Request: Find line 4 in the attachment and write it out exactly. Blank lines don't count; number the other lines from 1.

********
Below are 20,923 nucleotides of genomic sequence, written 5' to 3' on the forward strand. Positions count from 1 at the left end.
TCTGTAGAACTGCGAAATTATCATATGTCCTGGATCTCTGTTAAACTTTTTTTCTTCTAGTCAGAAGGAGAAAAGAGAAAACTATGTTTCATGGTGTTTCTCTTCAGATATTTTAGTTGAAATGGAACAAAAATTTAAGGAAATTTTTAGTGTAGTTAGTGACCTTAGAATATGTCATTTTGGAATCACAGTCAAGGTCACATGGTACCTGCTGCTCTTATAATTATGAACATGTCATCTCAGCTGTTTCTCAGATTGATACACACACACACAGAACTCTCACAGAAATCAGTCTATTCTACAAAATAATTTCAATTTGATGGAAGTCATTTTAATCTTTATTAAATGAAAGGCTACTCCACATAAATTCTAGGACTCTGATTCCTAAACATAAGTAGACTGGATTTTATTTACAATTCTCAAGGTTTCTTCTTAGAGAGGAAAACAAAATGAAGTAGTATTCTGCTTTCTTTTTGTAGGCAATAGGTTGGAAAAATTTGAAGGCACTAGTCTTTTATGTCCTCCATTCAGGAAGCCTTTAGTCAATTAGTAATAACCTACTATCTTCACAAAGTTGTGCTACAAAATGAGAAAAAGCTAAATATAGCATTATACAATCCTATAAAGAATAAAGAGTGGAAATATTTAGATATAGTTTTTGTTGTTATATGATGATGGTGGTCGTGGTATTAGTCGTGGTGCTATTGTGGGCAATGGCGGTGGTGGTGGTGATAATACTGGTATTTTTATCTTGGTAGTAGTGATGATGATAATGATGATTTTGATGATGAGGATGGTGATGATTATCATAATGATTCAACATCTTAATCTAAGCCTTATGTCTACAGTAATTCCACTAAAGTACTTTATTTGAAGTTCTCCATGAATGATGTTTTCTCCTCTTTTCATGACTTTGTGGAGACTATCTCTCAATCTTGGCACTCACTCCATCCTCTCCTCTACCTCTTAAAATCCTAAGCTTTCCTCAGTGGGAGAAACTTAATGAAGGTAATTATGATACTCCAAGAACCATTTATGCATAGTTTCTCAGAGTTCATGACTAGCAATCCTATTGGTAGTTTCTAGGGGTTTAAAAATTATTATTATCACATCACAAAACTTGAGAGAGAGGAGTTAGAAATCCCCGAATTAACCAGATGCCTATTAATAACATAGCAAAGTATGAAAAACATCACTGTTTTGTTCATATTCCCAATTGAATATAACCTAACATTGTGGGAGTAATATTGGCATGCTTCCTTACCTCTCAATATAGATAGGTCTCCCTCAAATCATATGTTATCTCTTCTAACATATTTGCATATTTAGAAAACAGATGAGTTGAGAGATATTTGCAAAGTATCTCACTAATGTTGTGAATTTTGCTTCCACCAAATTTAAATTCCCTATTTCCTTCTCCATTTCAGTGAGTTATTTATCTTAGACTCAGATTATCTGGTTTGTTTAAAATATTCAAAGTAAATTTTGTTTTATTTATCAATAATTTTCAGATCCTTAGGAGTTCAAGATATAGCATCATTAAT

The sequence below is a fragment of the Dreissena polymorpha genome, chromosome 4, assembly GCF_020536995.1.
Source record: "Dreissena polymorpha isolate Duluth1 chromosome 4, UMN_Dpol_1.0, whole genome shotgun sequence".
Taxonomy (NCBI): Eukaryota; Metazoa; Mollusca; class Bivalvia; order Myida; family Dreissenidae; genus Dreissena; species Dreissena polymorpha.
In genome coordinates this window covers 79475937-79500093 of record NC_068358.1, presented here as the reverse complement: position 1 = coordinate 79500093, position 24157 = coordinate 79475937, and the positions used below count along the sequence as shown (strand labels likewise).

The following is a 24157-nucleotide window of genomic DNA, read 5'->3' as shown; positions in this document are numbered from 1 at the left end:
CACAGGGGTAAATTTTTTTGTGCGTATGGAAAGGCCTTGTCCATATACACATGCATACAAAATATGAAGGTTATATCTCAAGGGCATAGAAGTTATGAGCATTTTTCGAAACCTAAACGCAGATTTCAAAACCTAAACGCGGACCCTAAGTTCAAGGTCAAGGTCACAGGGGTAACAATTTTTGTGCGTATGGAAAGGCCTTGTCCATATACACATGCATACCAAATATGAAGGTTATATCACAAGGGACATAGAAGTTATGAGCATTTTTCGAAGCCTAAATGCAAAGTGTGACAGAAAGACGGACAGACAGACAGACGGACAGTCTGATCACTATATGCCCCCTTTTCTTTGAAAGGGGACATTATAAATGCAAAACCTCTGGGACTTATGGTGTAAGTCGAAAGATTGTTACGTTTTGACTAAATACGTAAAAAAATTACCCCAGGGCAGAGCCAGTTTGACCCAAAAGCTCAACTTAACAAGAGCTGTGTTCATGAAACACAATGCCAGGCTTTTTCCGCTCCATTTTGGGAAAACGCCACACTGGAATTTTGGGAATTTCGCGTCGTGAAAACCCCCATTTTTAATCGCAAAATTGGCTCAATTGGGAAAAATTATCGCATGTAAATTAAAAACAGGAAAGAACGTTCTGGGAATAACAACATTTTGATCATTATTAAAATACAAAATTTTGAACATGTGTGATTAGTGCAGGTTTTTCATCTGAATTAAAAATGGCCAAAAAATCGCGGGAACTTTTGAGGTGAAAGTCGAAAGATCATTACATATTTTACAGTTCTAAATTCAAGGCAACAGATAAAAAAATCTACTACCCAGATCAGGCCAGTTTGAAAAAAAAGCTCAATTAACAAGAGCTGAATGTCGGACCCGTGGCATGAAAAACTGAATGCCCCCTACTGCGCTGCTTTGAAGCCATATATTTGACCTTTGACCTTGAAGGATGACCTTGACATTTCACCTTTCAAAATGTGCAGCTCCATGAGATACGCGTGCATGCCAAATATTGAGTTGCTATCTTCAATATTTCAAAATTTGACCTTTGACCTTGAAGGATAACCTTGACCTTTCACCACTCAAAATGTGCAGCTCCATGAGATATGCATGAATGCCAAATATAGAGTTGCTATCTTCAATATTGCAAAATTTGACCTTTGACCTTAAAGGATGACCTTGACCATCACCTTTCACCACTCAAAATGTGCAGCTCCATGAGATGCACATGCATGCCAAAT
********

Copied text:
Source record: "Dreissena polymorpha isolate Duluth1 chromosome 4, UMN_Dpol_1.0, whole genome shotgun sequence".